I first received this game about 2 years ago as a birthday present. From then on it has evolved to become my standard of a good RTS. The graphical, and game play improvement over AO2 is amazing. The home city is a vast improvement over AO2, and forces you to specialize in one civilization in order to unlock all of their advantages. My brothers also enjoy this game, so when they play me over our LAN network it keeps both of us on our toes and always guessing, much like real combat. The game does pull some controls out of other games, such as being able to zoom in yet it is actually a bit of a hassle since it gives you no advantage, and the movement often become blurry when you do this. One feature that the game is missing from AOM is the ability to pan the camera. You are still stuck facing the game from one angle. This makes it very difficult to view units behind buildings.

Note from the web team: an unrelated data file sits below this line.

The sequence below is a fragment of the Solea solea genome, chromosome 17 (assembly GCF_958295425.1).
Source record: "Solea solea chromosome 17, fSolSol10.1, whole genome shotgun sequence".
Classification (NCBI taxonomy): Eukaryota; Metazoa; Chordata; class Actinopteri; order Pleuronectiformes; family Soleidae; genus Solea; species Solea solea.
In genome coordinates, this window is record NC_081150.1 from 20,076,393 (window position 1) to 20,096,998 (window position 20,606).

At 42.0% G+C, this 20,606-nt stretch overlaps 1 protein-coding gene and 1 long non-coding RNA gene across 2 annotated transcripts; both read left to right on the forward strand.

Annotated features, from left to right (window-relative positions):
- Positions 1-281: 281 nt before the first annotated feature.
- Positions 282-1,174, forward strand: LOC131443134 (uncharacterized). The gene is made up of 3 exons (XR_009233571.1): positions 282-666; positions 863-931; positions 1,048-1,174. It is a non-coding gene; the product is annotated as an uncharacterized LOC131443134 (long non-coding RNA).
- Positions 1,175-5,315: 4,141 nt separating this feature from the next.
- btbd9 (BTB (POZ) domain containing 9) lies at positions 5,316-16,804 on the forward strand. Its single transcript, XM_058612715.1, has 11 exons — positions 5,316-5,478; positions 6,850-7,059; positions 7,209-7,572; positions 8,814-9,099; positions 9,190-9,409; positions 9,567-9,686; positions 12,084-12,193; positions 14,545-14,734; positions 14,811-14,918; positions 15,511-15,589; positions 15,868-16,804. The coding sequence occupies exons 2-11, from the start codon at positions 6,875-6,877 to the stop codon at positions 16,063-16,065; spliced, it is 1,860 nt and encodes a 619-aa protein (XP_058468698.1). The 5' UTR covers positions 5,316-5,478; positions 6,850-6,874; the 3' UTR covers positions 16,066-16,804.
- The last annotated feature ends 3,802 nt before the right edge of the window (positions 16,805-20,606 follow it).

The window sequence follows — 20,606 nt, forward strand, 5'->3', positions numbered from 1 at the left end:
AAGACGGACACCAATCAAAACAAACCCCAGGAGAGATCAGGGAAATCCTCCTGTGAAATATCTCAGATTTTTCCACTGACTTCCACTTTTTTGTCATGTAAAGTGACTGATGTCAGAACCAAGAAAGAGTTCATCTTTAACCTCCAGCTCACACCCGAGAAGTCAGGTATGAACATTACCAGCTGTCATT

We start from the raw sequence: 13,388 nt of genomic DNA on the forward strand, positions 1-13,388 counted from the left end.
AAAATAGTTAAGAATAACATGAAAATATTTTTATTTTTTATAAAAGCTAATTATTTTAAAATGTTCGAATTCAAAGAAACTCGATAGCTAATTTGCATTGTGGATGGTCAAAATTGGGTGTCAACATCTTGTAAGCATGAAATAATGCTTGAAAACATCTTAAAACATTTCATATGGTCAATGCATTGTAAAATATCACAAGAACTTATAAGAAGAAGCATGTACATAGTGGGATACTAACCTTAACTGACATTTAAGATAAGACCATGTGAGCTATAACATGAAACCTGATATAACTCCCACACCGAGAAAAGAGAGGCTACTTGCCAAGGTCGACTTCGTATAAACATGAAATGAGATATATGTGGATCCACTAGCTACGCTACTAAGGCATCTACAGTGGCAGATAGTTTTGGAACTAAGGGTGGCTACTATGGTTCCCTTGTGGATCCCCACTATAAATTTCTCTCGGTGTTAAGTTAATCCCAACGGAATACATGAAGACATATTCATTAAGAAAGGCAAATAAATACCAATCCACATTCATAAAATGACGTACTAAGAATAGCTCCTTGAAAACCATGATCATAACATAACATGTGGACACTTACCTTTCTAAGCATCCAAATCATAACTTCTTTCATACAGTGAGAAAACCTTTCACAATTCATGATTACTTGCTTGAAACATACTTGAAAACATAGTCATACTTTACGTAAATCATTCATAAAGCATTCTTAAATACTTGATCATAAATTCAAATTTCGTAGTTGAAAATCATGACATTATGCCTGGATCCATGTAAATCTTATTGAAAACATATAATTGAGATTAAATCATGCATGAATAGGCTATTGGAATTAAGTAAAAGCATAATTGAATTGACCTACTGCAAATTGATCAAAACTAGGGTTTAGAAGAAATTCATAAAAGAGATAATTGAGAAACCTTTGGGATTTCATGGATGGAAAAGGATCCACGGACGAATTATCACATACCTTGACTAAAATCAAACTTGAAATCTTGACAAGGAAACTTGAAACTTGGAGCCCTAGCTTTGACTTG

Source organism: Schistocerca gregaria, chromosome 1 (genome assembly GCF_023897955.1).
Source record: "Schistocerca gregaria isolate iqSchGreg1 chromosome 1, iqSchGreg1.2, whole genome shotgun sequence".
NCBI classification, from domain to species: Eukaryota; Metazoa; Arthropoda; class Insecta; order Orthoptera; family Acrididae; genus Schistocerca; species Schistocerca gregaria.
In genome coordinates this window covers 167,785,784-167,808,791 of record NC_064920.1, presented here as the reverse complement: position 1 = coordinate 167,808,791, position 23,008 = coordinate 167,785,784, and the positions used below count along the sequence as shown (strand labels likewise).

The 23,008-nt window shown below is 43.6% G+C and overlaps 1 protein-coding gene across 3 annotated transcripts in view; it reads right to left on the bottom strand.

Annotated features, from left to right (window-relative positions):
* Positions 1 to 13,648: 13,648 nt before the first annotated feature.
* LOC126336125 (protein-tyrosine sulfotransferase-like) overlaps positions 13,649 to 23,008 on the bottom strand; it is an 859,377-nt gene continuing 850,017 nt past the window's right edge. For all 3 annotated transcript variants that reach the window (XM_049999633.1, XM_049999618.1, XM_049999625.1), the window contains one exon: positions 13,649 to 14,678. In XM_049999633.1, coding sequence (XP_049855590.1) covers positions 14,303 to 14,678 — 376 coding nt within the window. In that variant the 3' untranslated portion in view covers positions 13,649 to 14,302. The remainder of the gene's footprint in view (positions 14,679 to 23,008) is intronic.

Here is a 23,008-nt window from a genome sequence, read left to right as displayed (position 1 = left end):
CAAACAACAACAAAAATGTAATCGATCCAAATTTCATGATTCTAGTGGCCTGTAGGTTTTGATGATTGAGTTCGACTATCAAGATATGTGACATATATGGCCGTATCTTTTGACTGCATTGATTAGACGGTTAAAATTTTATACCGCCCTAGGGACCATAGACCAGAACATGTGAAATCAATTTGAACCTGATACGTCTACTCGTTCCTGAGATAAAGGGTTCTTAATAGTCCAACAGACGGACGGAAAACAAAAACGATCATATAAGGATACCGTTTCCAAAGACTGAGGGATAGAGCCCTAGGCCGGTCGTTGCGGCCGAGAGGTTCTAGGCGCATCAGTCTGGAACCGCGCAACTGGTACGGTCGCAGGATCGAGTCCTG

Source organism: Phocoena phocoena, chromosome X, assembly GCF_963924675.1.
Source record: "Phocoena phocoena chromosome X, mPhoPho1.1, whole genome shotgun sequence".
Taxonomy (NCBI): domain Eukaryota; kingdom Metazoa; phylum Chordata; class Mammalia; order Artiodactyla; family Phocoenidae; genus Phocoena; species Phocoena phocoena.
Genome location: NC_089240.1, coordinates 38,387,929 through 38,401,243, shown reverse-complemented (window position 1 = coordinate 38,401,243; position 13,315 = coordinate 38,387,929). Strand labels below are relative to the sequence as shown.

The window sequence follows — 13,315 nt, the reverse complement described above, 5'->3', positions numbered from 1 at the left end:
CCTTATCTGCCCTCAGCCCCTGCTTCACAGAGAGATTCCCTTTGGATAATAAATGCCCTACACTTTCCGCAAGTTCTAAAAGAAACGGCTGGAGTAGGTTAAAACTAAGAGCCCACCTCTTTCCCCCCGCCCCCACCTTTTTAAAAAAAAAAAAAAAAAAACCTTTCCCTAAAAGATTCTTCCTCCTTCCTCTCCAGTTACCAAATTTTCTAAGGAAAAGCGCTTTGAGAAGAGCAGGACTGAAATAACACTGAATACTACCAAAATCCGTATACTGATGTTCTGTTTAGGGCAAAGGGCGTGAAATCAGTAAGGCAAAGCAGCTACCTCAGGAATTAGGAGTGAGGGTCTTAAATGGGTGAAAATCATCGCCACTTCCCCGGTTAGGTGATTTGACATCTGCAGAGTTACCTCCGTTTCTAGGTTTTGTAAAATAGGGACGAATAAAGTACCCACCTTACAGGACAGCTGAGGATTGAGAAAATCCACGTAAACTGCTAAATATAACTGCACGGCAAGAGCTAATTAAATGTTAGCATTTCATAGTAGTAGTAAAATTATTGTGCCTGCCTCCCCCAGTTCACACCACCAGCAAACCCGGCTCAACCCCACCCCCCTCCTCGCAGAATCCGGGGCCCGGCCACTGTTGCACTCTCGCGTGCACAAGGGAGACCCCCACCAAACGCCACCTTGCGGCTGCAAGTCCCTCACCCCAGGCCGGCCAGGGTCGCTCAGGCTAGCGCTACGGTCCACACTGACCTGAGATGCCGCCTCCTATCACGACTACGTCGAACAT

I run the game on my iMac (1.83 ghz, 512mb RAM) and I can still run the game under the medium graphics with no apparent lag. While playing on my macbook (2.4 ghz, 2gb RAM) I run the game on the highest settings, and the graphical improvement is amazing. The water ripples with every movement of my ships, and the smoke from my rows of dragoons slowly ripples towards the sky and then dissipates. Even in maps where there is fog there is no lag, unlike COD2 where you throw a smoke grenade in a big map and you will receive lag.